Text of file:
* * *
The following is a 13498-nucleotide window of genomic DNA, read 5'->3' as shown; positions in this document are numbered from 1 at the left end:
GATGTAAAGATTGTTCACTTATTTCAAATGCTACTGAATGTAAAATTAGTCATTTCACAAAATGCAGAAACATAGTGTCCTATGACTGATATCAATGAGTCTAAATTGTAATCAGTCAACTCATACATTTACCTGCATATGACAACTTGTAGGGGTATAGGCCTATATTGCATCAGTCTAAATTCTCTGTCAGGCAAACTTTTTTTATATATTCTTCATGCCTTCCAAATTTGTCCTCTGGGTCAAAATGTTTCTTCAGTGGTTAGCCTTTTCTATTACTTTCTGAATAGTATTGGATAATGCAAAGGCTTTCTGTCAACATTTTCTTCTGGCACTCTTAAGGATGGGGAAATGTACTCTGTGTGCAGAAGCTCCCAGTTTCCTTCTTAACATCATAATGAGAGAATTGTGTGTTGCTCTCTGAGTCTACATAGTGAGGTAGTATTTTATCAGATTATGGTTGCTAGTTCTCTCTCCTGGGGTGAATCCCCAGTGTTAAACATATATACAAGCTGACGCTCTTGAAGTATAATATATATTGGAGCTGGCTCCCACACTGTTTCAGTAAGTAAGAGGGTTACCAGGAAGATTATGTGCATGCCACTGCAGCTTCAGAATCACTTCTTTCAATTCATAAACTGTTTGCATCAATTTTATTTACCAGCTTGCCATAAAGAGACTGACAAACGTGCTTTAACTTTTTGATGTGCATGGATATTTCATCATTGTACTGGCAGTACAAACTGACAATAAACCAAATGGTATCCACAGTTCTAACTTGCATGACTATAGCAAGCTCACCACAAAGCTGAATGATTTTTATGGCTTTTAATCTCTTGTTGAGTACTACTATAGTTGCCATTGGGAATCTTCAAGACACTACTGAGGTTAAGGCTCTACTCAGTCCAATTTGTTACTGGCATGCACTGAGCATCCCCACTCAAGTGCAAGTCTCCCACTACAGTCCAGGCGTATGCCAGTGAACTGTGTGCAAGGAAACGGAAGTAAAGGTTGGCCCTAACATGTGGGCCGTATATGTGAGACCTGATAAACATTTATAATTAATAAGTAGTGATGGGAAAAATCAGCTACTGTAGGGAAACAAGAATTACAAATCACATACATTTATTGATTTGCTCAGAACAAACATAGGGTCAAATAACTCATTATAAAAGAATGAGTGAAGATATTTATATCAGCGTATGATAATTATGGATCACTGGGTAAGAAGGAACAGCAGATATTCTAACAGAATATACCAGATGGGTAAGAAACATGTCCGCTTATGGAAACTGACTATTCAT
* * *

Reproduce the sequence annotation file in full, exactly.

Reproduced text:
The following is a 13498-nucleotide window of genomic DNA, read 5'->3' as shown; positions in this document are numbered from 1 at the left end:
GATGTAAAGATTGTTCACTTATTTCAAATGCTACTGAATGTAAAATTAGTCATTTCACAAAATGCAGAAACATAGTGTCCTATGACTGATATCAATGAGTCTAAATTGTAATCAGTCAACTCATACATTTACCTGCATATGACAACTTGTAGGGGTATAGGCCTATATTGCATCAGTCTAAATTCTCTGTCAGGCAAACTTTTTTTATATATTCTTCATGCCTTCCAAATTTGTCCTCTGGGTCAAAATGTTTCTTCAGTGGTTAGCCTTTTCTATTACTTTCTGAATAGTATTGGATAATGCAAAGGCTTTCTGTCAACATTTTCTTCTGGCACTCTTAAGGATGGGGAAATGTACTCTGTGTGCAGAAGCTCCCAGTTTCCTTCTTAACATCATAATGAGAGAATTGTGTGTTGCTCTCTGAGTCTACATAGTGAGGTAGTATTTTATCAGATTATGGTTGCTAGTTCTCTCTCCTGGGGTGAATCCCCAGTGTTAAACATATATACAAGCTGACGCTCTTGAAGTATAATATATATTGGAGCTGGCTCCCACACTGTTTCAGTAAGTAAGAGGGTTACCAGGAAGATTATGTGCATGCCACTGCAGCTTCAGAATCACTTCTTTCAATTCATAAACTGTTTGCATCAATTTTATTTACCAGCTTGCCATAAAGAGACTGACAAACGTGCTTTAACTTTTTGATGTGCATGGATATTTCATCATTGTACTGGCAGTACAAACTGACAATAAACCAAATGGTATCCACAGTTCTAACTTGCATGACTATAGCAAGCTCACCACAAAGCTGAATGATTTTTATGGCTTTTAATCTCTTGTTGAGTACTACTATAGTTGCCATTGGGAATCTTCAAGACACTACTGAGGTTAAGGCTCTACTCAGTCCAATTTGTTACTGGCATGCACTGAGCATCCCCACTCAAGTGCAAGTCTCCCACTACAGTCCAGGCGTATGCCAGTGAACTGTGTGCAAGGAAACGGAAGTAAAGGTTGGCCCTAACATGTGGGCCGTATATGTGAGACCTGATAAACATTTATAATTAATAAGTAGTGATGGGAAAAATCAGCTACTGTAGGGAAACAAGAATTACAAATCACATACATTTATTGATTTGCTCAGAACAAACATAGGGTCAAATAACTCATTATAAAAGAATGAGTGAAGATATTTATATCAGCGTATGATAATTATGGATCACTGGGTAAGAAGGAACAGCAGATATTCTAACAGAATATACCAGATGGGTAAGAAACATGTCCGCTTATGGAAACTGACTATTCAT